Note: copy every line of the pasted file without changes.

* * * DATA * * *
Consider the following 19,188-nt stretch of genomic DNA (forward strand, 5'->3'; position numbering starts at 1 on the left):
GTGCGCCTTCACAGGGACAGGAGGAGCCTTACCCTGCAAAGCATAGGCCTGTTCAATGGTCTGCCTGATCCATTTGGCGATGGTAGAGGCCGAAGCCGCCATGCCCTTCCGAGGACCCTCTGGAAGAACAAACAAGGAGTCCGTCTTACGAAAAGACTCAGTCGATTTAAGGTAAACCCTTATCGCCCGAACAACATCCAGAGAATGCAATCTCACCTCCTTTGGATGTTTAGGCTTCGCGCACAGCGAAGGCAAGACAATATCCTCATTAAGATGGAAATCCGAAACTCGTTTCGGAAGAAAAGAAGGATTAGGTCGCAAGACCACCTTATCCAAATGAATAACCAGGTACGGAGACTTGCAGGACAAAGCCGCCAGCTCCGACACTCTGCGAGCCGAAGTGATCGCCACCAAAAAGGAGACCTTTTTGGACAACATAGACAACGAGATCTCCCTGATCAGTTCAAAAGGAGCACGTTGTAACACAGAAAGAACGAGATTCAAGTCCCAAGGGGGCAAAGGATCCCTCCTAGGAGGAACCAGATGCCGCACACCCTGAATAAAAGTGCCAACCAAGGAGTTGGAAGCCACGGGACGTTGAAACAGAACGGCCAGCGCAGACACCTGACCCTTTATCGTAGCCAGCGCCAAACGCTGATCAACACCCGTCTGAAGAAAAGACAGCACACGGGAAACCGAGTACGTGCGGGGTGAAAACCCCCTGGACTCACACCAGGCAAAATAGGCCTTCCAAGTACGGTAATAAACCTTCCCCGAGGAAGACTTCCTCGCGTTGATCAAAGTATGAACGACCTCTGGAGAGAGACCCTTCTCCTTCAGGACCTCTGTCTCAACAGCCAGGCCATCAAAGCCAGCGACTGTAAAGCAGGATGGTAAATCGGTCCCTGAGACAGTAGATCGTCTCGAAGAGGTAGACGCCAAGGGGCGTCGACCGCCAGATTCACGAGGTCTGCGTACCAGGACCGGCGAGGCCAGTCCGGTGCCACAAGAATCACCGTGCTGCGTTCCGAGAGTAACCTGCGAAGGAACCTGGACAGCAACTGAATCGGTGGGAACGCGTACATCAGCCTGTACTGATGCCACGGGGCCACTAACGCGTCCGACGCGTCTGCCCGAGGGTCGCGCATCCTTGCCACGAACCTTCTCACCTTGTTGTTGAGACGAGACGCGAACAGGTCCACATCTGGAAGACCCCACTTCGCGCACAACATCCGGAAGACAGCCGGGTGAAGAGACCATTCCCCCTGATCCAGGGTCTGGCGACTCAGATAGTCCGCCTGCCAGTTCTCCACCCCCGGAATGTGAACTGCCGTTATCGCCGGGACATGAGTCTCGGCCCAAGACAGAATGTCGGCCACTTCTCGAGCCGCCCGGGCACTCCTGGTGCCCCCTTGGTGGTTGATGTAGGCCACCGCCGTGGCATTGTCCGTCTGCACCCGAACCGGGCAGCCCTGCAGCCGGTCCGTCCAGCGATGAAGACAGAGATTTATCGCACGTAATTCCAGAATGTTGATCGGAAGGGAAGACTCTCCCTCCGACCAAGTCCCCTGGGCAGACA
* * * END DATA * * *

Consider the following 19,188-nt stretch of genomic DNA (forward strand, 5'->3'; position numbering starts at 1 on the left):
GTGCGCCTTCACAGGGACAGGAGGAGCCTTACCCTGCAAAGCATAGGCCTGTTCAATGGTCTGCCTGATCCATTTGGCGATGGTAGAGGCCGAAGCCGCCATGCCCTTCCGAGGACCCTCTGGAAGAACAAACAAGGAGTCCGTCTTACGAAAAGACTCAGTCGATTTAAGGTAAACCCTTATCGCCCGAACAACATCCAGAGAATGCAATCTCACCTCCTTTGGATGTTTAGGCTTCGCGCACAGCGAAGGCAAGACAATATCCTCATTAAGATGGAAATCCGAAACTCGTTTCGGAAGAAAAGAAGGATTAGGTCGCAAGACCACCTTATCCAAATGAATAACCAGGTACGGAGACTTGCAGGACAAAGCCGCCAGCTCCGACACTCTGCGAGCCGAAGTGATCGCCACCAAAAAGGAGACCTTTTTGGACAACATAGACAACGAGATCTCCCTGATCAGTTCAAAAGGAGCACGTTGTAACACAGAAAGAACGAGATTCAAGTCCCAAGGGGGCAAAGGATCCCTCCTAGGAGGAACCAGATGCCGCACACCCTGAATAAAAGTGCCAACCAAGGAGTTGGAAGCCACGGGACGTTGAAACAGAACGGCCAGCGCAGACACCTGACCCTTTATCGTAGCCAGCGCCAAACGCTGATCAACACCCGTCTGAAGAAAAGACAGCACACGGGAAACCGAGTACGTGCGGGGTGAAAACCCCCTGGACTCACACCAGGCAAAATAGGCCTTCCAAGTACGGTAATAAACCTTCCCCGAGGAAGACTTCCTCGCGTTGATCAAAGTATGAACGACCTCTGGAGAGAGACCCTTCTCCTTCAGGACCTCTGTCTCAACAGCCAGGCCATCAAAGCCAGCGACTGTAAAGCAGGATGGTAAATCGGTCCCTGAGACAGTAGATCGTCTCGAAGAGGTAGACGCCAAGGGGCGTCGACCGCCAGATTCACGAGGTCTGCGTACCAGGACCGGCGAGGCCAGTCCGGTGCCACAAGAATCACCGTGCTGCGTTCCGAGAGTAACCTGCGAAGGAACCTGGACAGCAACTGAATCGGTGGGAACGCGTACATCAGCCTGTACTGATGCCACGGGGCCACTAACGCGTCCGACGCGTCTGCCCGAGGGTCGCGCATCCTTGCCACGAACCTTCTCACCTTGTTGTTGAGACGAGACGCGAACAGGTCCACATCTGGAAGACCCCACTTCGCGCACAACATCCGGAAGACAGCCGGGTGAAGAGACCATTCCCCCTGATCCAGGGTCTGGCGACTCAGATAGTCCGCCTGCCAGTTCTCCACCCCCGGAATGTGAACTGCCGTTATCGCCGGGACATGAGTCTCGGCCCAAGACAGAATGTCGGCCACTTCTCGAGCCGCCCGGGCACTCCTGGTGCCCCCTTGGTGGTTGATGTAGGCCACCGCCGTGGCATTGTCCGTCTGCACCCGAACCGGGCAGCCCTGCAGCCGGTCCGTCCAGCGATGAAGACAGAGATTTATCGCACGTAATTCCAGAATGTTGATCGGAAGGGAAGACTCTCCCTCCGACCAAGTCCCCTGGGCAGACA